Women in Munitions Factories

Discussion in 'The Women of WW2' started by LMBlake, Aug 1, 2013.

  1. LMBlake

    LMBlake Member

    Hello all,

    My main area of interest is women working in munitions factories throughout the Second World War. I've just finished reading the fantastic ‘Bomb Girls’ by Jacky Hyams – a book entirely about women working in munitions factories, with many in-depth, sensitive interviews with former bomb girls, chronicling their jobs and their daily lives throughout the war - I found the book incredibly informative. For example, I had no idea that the factories were open 24/7, or that there were no air-raid shelters for women who were on shift.

    I’d really like to hear any stories/opinions that anyone has about this particular topic.

    Do you believe that it was right that women were not given credit for their work? Should such dangerous factories have been running 24/7?

    If anyone would like to read/review ‘Bomb Girls’, please do get in touch.

    Thank you.
  2. Peter Clare

    Peter Clare Very Senior Member

    Hello and welcome to the forum.

    The following is an extract from the publication 'The War Around Us' published by the Sentinel newspaper of North Staffordshire. I hope it is of interest. There is also a few details relating to the Royal Ordnance Factory at Radway Green, but I will have to copy this at another time if this is also of interest.

  3. Tom Canning

    Tom Canning WW2 Veteran WW2 Veteran


    As the fighting services had taken all the men away from those tasks - someone had to do it - and there were only young women to do those tasks - no large scale immigration in those days

    as Tony Blair et al were still in school ..the main immigration started in 1946 when West Indians were imported to fill the ranks of those who had died......who were fighting 24/7 x 365 for years - with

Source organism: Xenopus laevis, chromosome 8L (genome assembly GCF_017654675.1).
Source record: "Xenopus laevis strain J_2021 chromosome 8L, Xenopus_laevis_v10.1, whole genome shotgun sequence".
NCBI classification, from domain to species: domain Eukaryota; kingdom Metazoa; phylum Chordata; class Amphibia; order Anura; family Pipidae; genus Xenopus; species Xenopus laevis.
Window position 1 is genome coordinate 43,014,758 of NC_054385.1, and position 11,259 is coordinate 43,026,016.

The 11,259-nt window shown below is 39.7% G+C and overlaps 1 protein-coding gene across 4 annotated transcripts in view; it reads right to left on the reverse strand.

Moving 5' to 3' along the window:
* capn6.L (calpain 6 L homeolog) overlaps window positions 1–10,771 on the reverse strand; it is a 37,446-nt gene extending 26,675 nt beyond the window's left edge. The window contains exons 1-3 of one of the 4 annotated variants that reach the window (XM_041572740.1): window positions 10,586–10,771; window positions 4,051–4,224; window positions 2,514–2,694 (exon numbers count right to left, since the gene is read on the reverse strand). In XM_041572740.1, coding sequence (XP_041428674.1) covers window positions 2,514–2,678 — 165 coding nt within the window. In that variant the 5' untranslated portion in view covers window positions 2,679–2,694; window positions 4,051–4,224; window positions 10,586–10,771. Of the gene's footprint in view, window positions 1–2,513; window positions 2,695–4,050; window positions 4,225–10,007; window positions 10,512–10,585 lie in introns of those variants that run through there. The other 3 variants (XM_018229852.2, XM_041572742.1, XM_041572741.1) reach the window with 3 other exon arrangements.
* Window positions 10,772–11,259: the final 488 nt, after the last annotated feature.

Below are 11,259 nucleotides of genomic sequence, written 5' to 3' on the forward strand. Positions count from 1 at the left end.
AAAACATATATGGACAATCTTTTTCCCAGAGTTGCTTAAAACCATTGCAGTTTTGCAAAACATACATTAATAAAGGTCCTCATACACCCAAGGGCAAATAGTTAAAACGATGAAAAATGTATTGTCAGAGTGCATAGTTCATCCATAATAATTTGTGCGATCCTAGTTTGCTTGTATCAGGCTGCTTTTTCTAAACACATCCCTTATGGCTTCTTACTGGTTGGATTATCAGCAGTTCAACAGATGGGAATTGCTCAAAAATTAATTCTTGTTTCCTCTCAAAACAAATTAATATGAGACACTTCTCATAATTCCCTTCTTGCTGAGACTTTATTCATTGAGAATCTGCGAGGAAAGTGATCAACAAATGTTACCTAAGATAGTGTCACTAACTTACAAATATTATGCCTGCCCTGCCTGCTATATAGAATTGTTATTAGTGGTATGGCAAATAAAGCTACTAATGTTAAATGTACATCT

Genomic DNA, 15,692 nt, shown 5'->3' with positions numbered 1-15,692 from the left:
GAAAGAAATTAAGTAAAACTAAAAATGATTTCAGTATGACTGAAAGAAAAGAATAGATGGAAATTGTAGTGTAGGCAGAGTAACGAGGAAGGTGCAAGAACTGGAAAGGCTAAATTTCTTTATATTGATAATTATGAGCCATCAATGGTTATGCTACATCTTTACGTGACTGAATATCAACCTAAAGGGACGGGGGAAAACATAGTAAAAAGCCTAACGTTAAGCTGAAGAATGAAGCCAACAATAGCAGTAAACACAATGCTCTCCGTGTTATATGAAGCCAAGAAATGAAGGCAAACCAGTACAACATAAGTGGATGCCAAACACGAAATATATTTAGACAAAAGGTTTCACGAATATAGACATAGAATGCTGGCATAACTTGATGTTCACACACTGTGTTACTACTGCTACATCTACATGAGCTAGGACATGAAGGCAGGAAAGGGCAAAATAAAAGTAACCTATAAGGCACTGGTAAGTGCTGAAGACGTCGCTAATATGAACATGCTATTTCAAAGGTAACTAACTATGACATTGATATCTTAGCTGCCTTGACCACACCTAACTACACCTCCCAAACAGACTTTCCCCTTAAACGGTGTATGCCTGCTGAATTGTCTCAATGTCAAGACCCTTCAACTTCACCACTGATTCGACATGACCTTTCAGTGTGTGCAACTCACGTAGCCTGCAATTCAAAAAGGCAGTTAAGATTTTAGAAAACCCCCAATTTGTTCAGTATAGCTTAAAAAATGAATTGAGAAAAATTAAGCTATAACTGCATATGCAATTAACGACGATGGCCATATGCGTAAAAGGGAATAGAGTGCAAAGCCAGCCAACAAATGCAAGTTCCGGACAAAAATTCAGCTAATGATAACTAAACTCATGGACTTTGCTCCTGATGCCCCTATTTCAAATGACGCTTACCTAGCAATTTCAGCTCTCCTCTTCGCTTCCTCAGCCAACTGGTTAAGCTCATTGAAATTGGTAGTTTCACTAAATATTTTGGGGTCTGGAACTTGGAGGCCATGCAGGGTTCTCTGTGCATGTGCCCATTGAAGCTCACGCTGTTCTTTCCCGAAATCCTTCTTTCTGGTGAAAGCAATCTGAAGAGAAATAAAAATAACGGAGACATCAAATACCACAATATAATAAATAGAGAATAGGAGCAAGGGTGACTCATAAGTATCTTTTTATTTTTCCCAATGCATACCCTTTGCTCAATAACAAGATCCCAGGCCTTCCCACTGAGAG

very few "sick" days. Many men fighting in Africa - Italy - Burma did not have a home leave for FOUR years.....WW2 was a 24/7 basis..unlike to-day when they do a six months tour - then home for

    many months - my three sisters were sent from Dundee to Birmingham to work in shifts for nearly five years...

  4. Smudger Jnr

    Smudger Jnr Our Man in Berlin

    My late mother was a qualified Tailoresss and as such was not a reserved occupation.

    As a result she ended up working at the English Electric Factory at Strand Road in Preston, working in a machine shop operating a lathe.

    She had an accident one day and her ring finger was almost severed.

    Due to her main trade as a Tailoress, she pleaded with the Doctor not to amputate.

    She was lucky that she had almost full use of her finger as she returned to her former trade after the war.

  5. Tullybrone

    Tullybrone Senior Member


    Don't usually pass an opinion on forum members posts but can't let LMBlake comment re "should such dangerous factories run 24/7" go without comment...,.

    Have you any concept of what sacrifices the wartime generation - whether male/female in or out of uniform - made?